Christ’s death on a cross and His resurrection are central to our faith. It’s our foundation, our assurance that yes, we are loved. Look at what Jesus has done for you! The Gospel, in essence, tells us we are more sinful than we ever realized, and more loved than we ever dared hope. I repeat:

You are more loved than you dared hope.

Just look at the cross.

I want to close with a story from Christian author Brennan Manning. It is an amazing story about how he got the name Brennan.

While growing up, his best friend was named Ray. The two of them did everything together. They bought a car together as teenagers, double-dated together, went to school together, and so forth. They even enlisted in the Army together, went to boot camp together, and fought on the front lines together.

One night while sitting in a foxhole, Brennan was reminiscing about the old days in Brooklyn while Ray listened and ate a chocolate bar. Suddenly a live grenade came into the foxhole. Ray looked at Brennan, smiled, dropped his chocolate bar, and threw himself on the live grenade. It exploded killing Ray, but Brennan’s life was spared.

When Brennan became a priest, he was instructed to take on the name of a saint. He thought of his friend, Ray Brennan, and so he took on the name Brennan.

Years later, he visited Ray’s mother in Brooklyn. They sat up late one night having tea, when Brennan asked her, “Do you think Ray loved me?” Mrs. Brennan got up off the couch, shook her finger in front of Brennan’s face and shouted, “WHAT MORE COULD HE HAVE DONE FOR YOU?”

At that moment, Brennan experienced an epiphany. He imagined himself standing before the cross of Jesus wondering, Does God really love me? And Jesus’ mother, Mary, pointing to her Son saying, What more could He have done for you?

What more could He have done for you and me?

Friends, the appeal in this message today is quite simple but heartfelt. According to our passage from Luke 18, you and I have been loved.

You are loved. Trust in Jesus. Revel and glory in His love for you. Amen.

Pastor Steve Kramer

 

Money and You

Luke 18:18-30

Many things can get in the way of a person following Jesus Christ and entering into His kingdom. For instance, I recently had a conversation with a man whom I was just getting to know. He was dying of cancer, and it was imminent. When I asked him about his faith, he said he had some faith. However, as the conversation went further, I discovered Jesus doesn’t fit into his faith equation. The man is basically agnostic.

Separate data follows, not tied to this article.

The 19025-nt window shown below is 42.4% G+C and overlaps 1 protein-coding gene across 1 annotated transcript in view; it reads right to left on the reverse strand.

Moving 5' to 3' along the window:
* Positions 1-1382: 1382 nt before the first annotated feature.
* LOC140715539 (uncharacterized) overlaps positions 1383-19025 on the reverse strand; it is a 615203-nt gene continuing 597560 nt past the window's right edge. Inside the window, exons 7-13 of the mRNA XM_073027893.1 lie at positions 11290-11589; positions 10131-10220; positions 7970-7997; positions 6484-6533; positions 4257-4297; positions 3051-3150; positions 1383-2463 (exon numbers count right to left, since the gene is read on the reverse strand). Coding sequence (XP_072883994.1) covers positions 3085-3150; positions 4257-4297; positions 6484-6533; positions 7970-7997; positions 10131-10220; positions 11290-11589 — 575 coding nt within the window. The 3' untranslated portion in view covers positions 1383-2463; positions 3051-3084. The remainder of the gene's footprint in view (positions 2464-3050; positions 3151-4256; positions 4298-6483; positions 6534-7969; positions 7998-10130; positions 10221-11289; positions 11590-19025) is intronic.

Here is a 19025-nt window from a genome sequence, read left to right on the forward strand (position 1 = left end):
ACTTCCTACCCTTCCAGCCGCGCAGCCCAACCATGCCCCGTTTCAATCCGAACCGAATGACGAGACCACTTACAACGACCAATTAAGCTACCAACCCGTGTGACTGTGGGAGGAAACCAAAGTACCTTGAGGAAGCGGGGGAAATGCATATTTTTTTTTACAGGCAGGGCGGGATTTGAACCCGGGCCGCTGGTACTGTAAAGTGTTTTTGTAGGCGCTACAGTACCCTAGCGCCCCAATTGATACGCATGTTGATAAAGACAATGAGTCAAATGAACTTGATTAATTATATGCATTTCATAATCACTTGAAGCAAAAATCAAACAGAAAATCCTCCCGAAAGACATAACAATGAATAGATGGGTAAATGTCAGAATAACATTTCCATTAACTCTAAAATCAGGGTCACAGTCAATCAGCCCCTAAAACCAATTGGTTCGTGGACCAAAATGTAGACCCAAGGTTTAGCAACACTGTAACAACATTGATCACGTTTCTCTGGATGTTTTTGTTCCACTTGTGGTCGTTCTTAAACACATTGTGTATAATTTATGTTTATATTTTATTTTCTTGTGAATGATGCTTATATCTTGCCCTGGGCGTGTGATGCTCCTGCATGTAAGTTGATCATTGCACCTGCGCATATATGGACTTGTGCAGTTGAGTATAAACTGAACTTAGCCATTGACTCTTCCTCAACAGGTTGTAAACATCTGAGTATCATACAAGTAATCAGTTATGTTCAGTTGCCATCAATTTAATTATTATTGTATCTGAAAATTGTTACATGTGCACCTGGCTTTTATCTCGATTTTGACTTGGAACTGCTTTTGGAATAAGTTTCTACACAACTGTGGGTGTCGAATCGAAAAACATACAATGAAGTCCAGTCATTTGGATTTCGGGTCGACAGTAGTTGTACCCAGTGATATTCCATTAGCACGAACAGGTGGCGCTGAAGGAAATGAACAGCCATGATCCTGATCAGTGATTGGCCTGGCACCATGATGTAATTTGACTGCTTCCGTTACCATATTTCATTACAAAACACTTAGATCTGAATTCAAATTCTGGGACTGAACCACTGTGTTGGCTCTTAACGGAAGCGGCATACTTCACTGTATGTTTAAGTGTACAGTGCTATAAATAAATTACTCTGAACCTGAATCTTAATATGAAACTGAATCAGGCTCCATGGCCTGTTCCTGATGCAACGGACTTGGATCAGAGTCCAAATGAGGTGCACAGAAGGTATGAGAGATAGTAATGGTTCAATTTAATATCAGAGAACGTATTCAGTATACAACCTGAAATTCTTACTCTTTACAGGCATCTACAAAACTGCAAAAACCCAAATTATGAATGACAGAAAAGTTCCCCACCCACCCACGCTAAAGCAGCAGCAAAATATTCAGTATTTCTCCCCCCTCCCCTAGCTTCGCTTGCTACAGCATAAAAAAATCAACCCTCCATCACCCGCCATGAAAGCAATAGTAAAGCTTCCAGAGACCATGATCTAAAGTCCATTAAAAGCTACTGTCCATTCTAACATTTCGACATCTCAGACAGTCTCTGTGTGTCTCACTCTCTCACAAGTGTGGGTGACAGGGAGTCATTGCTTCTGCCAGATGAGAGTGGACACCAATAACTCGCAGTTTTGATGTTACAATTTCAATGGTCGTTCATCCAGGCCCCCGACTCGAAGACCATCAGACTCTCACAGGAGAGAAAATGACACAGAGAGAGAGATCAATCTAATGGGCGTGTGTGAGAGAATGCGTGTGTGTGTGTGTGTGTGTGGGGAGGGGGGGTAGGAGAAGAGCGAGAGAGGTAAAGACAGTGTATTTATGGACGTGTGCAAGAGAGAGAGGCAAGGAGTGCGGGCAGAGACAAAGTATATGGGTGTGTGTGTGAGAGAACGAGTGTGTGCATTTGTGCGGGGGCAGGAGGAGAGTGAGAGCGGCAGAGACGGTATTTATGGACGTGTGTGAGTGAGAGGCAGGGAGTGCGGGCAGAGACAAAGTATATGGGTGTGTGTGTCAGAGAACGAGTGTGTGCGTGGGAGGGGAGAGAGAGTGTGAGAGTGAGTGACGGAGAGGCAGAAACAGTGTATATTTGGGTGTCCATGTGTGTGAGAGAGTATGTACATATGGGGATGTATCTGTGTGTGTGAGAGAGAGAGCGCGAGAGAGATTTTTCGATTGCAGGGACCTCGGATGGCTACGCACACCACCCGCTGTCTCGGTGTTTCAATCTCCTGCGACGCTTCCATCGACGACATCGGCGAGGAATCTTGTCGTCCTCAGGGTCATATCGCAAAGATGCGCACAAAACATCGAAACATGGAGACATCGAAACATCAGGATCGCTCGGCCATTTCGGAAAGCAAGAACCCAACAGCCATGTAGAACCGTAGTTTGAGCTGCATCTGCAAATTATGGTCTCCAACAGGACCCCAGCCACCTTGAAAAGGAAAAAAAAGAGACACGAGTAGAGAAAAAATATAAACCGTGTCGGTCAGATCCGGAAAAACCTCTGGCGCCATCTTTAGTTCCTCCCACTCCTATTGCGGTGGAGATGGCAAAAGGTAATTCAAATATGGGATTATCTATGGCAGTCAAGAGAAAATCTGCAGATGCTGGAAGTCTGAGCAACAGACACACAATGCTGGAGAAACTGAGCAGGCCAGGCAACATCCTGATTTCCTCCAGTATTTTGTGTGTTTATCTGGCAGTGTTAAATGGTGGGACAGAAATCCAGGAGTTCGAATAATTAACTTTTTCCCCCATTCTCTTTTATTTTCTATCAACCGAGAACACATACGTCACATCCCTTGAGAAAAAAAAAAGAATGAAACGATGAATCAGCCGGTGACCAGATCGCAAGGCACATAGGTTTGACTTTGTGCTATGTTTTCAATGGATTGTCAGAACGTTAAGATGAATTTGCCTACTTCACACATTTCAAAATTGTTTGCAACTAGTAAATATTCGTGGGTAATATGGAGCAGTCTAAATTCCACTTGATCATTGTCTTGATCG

I shared the Good News with him and told him how much Jesus loves him. But he just shook his head and said, “I’m settled in and don’t want to rock the boat.” It seems he wants to remain in charge of his destiny. Maybe it is his pride; I don’t know for sure. He believes he’s okay with life and the future as it is. I pray daily this man has an epiphany.

I just finished reading an excellent book by Pastor Timothy Keller, Counterfeit Gods. It talks about obstacles, the idols of our culture, that get in the way of having a meaningful relationship with God. Some of them are power, love, sex, success, as well as money and possessions (a big one).

In our text from Luke, Jesus gives us an example of this. A certain young ruler approaches Jesus and asks,

“Good teacher, what must I do to inherit eternal life?”

Perhaps he was a ruler of the synagogue, a member of the Sanhedrin Council, or a community leader. We don’t know what kind of ruler this man was, but we do know he was someone with authority. He was used to telling people what to do and being in charge. Let’s examine his question.

Good Teacher.
Jesus’ immediate response to him is corrective.

“Why do you call me good? Only God is good.”

He is pointing out that the title “good” is reserved for God and God alone.

Upon first reading, one might wonder if Jesus believes this ruler sees something more in Him. Is Jesus winking at him as He responds to the man’s question – “Hmmm. I think you’re getting it.” But according to the end of the story, this is not the case.